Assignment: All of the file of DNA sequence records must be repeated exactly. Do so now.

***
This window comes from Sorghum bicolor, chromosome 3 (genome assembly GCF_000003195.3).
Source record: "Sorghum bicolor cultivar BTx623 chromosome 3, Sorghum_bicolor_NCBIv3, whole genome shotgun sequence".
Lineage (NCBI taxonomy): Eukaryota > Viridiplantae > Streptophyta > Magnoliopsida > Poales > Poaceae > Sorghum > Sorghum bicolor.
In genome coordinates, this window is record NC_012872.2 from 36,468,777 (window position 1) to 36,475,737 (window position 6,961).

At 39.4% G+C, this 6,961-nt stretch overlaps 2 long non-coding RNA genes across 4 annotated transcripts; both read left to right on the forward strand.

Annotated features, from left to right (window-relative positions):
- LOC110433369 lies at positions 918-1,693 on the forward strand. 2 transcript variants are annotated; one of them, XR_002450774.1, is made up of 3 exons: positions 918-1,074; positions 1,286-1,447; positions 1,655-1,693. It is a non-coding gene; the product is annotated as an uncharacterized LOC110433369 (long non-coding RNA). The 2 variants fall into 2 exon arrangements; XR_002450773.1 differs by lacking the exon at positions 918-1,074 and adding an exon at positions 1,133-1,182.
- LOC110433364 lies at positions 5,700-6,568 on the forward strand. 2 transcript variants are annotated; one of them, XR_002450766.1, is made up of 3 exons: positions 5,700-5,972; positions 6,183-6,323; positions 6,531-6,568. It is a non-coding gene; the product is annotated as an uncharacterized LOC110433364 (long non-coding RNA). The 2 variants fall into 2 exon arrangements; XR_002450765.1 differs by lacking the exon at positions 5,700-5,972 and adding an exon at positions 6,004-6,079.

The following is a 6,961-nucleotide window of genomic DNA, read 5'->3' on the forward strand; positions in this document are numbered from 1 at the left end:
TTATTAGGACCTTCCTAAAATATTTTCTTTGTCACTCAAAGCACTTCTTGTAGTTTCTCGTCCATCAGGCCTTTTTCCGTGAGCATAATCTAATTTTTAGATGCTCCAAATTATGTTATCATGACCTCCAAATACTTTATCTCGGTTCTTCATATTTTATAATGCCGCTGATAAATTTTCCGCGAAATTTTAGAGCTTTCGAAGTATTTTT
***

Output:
This window comes from Sorghum bicolor, chromosome 3 (genome assembly GCF_000003195.3).
Source record: "Sorghum bicolor cultivar BTx623 chromosome 3, Sorghum_bicolor_NCBIv3, whole genome shotgun sequence".
Lineage (NCBI taxonomy): Eukaryota > Viridiplantae > Streptophyta > Magnoliopsida > Poales > Poaceae > Sorghum > Sorghum bicolor.
In genome coordinates, this window is record NC_012872.2 from 36,468,777 (window position 1) to 36,475,737 (window position 6,961).

At 39.4% G+C, this 6,961-nt stretch overlaps 2 long non-coding RNA genes across 4 annotated transcripts; both read left to right on the forward strand.

Annotated features, from left to right (window-relative positions):
- LOC110433369 lies at positions 918-1,693 on the forward strand. 2 transcript variants are annotated; one of them, XR_002450774.1, is made up of 3 exons: positions 918-1,074; positions 1,286-1,447; positions 1,655-1,693. It is a non-coding gene; the product is annotated as an uncharacterized LOC110433369 (long non-coding RNA). The 2 variants fall into 2 exon arrangements; XR_002450773.1 differs by lacking the exon at positions 918-1,074 and adding an exon at positions 1,133-1,182.
- LOC110433364 lies at positions 5,700-6,568 on the forward strand. 2 transcript variants are annotated; one of them, XR_002450766.1, is made up of 3 exons: positions 5,700-5,972; positions 6,183-6,323; positions 6,531-6,568. It is a non-coding gene; the product is annotated as an uncharacterized LOC110433364 (long non-coding RNA). The 2 variants fall into 2 exon arrangements; XR_002450765.1 differs by lacking the exon at positions 5,700-5,972 and adding an exon at positions 6,004-6,079.

The following is a 6,961-nucleotide window of genomic DNA, read 5'->3' on the forward strand; positions in this document are numbered from 1 at the left end:
TTATTAGGACCTTCCTAAAATATTTTCTTTGTCACTCAAAGCACTTCTTGTAGTTTCTCGTCCATCAGGCCTTTTTCCGTGAGCATAATCTAATTTTTAGATGCTCCAAATTATGTTATCATGACCTCCAAATACTTTATCTCGGTTCTTCATATTTTATAATGCCGCTGATAAATTTTCCGCGAAATTTTAGAGCTTTCGAAGTATTTTT